Ever since I can remember, I have loved to read. My mom started teaching me when I was about 3 or 4, and I just took off. I remember as a kid spending a rainy Saturday curled up in a chair reading from a whole stack of Babysitter's Club books. It was not unusual that I would read two or three in a sitting. I was kind of a freak.
We had this huge, ridiculous bookshelf at home that my dad had built. He basically took two logs, stood them up, cut board sized grooves, and slid unfinished lumber in for each shelf. They were huge and heavy and filled with books. A set of encyclopedias, all the how-to books, a set of the "classics" (you know, the ones with the dark colored binding and gold letters) and all you could read Nancy Drew and Grace Livingston Hill books. There were more, but those I remember right now. Next door, at my uncle's house, it was the same way. Loads of books. Louis L'Amore, Tom Clancy, Joh Grisham, Danielle Steele, Jean M. Auel, miscellaneous romance novels... hey, I didn't say they were appropriate for children, but they were there just the same. We grew up surrounded by books. All of us kids (my three siblings and my three cousins) grew up reading. I lugged books with me everywhere.
One of the first things I bought for Jason was a book. He got a job at the prison in Texas, so I bought him a book about criminals. You know, you have to read up on your new job, so what better way to be successful in a maximum security prison than to read some books about it, right? He was appreciative, but he also told me that the only book he had truly ever read the whole way through was Where the Red Fern Grows. Seriously? I was appalled. But I didn't give up. I just couldn't imagine my future children having a father that didn't model a healthy love of reading.
By the time we were married, Jason had read a few more books. After he began attending men's group regularly at the church, he became inundated with books from our pastor and other men who were discipling him. About two years ago, he had read more books than I had in that one year span! My excuse was that I was busy bearing his children and using my free time to shower, pump, change a diaper, or sleep. My life was a bookless blur for a while there.
Now, Jason is reading and buying books all of the time. I am back in the game too and have read a whole fat load of books this year, for bible study, book reviews and for fun, believe it or not. We have tons of books floating around this house. Crammed in what little shelving we have, stuffed under chairs, stacked against walls, piled up in corners, spilling out of the ten different bags I use intermittently. Leilee's pink, fuzzy, singing board books find their way in between all the couch cushions. Library books hide among them all and pretend to be ours, until we realize six months later that they aren't and begrudgingly pay the fine. We return them to their real home, only to have Jason take the kids to the library a day or two later to check out another couple of bags full. (I can't complain... he is modeling a healthy love of reading...errg.)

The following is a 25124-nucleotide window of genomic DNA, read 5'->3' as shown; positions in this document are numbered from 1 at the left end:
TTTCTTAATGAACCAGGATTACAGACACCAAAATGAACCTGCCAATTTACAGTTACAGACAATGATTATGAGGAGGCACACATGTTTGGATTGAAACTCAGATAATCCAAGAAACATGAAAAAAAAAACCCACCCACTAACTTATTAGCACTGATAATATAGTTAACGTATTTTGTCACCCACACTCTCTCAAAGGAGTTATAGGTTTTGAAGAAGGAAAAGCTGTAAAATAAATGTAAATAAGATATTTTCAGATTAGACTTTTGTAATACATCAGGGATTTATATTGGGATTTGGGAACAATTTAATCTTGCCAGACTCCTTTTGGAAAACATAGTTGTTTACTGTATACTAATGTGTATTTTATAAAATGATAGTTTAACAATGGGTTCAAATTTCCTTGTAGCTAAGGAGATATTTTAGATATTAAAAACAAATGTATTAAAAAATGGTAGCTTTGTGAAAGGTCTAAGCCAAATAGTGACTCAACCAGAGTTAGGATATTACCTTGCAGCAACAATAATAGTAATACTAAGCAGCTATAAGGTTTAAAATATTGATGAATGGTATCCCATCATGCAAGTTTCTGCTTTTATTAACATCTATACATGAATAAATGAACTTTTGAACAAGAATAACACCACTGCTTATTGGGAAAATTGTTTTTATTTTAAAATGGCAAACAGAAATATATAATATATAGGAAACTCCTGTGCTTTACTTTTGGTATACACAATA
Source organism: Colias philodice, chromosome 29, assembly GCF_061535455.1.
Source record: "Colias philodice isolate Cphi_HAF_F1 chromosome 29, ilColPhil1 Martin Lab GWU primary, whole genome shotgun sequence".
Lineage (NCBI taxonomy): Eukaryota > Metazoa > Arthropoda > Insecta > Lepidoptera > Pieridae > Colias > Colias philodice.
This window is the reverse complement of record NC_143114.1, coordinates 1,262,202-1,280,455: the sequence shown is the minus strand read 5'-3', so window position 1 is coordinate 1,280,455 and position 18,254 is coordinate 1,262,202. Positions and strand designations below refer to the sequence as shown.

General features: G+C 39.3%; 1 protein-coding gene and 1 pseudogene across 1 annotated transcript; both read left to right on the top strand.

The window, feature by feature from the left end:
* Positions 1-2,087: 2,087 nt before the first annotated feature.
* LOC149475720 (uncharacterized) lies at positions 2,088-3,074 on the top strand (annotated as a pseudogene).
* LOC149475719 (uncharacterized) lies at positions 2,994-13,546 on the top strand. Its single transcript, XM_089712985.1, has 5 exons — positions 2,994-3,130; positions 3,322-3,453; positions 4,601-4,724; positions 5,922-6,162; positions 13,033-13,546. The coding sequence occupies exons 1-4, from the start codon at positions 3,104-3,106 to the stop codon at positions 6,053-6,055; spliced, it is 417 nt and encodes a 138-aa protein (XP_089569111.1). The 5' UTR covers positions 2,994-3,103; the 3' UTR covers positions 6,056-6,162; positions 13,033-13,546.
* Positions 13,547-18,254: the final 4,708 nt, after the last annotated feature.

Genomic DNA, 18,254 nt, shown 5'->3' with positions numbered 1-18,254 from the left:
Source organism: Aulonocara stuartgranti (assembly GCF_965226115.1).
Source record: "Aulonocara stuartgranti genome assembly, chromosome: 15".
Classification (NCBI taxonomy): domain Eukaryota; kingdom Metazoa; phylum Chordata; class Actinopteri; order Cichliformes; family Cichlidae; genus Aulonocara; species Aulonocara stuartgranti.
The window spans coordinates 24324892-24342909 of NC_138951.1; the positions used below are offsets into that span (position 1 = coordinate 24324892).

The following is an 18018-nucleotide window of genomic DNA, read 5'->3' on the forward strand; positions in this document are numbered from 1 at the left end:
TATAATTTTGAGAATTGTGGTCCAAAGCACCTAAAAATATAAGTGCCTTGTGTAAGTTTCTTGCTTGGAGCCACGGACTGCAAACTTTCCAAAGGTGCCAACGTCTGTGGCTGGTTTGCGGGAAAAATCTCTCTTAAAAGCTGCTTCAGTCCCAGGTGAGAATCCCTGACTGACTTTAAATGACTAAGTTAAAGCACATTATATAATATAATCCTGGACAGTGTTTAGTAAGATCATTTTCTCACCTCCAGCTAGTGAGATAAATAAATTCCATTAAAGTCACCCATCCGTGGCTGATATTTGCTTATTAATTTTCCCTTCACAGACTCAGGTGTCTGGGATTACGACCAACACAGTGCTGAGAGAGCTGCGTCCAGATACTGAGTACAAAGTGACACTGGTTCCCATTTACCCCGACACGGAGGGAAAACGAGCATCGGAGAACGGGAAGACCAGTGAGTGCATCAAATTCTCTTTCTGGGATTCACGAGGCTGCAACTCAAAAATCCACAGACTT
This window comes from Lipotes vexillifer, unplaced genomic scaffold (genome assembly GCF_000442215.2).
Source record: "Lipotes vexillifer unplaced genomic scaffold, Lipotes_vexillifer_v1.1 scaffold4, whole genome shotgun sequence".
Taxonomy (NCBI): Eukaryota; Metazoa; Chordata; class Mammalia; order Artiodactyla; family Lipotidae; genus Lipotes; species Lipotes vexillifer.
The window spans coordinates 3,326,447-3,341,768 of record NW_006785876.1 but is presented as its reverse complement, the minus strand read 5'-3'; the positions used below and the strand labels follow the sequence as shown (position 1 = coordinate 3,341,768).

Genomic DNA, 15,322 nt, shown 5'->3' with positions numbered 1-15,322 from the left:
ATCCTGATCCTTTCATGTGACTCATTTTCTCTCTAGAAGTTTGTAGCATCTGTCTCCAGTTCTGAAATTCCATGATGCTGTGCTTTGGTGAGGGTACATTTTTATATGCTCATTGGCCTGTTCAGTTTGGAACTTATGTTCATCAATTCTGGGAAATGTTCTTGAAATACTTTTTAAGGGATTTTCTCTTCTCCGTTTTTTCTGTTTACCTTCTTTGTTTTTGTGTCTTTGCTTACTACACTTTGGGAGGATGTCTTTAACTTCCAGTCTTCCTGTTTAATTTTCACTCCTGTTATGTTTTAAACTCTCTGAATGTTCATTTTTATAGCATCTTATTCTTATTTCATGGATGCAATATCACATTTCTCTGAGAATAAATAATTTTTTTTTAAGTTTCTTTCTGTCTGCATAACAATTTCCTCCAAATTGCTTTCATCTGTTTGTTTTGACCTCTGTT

My other fear (among many) was that my children wouldn't love to read. I worried that they would have a hard time, or hate it, or both. I worried that I didn't do a good enough job teaching them their alphabet or working with them on letter sounds. I felt guilty that I wasn't the one who taught them to read before they even started school, like my mom did with me. I regretted not spending twenty minutes a day since birth holding a book in their face. But, so far my fears have been relieved. Connor lugs at least five books around in his backpack. He has somewhat of a competitive streak, so he reads twice as much per week as his teacher asks them to. Grady has jumped into reading without a glitch and is slowly showing more interest. Leilee just started wanting to read about one zillion books before bedtime. She "reads" along and is learning some of them by heart.
Connor and Grady have a tiny, particle board bookshelf that bends and groans under the weight of their books about trucks and dinosaurs, fossils and planets, children's bibles and first readers. Connor has asked for, and received most of, the Audobon Field Guides for North America. My mom buys them books all the time with her Scholastic book points. We buy them books at garage sales and Goodwill and any other time we think we should. They have books on our Amazon wishlist this year (for those of you who read this one.... books are on the sixth page).
This leads me to the gift part of my post. I hate that Connor and Grady's books are everywhere. I want them to love their books and take pride in displaying them. Because Jason and I are so cheap about buying furniture (we went without a full sized couch for four years because we didn't want to spend that much money), we only have a cute little hutch (that I got at a garage sale for $20!) for books. All of the shelves and the whole cupboard section is full of books. The rest of our books, like I said, are floaters, homeless couch surfers, doomed to life among the couch cushions. Anyway, Jason and I have commissioned (I feel so fancy saying that!) a bookshelf for the kids for Christmas! Yippee! We have a friend who is a great woodworker, and he is giving us an awesome deal on a custom, wood bookshelf. I am SO excited to surprise them. Both the boys dread that part of cleaning their room. Their books don't all fit anymore, and that poor, chintzy bookshelf literally cannot handle the pressure.
I am not sure if Connor and Grady will truly appreciate their present at the time... but once they get to put away all the books they get for Christmas and everything fits nicely... they might begin to understand. And, if not, I don't mind being the awful parent that gets my children practical things for Christmas.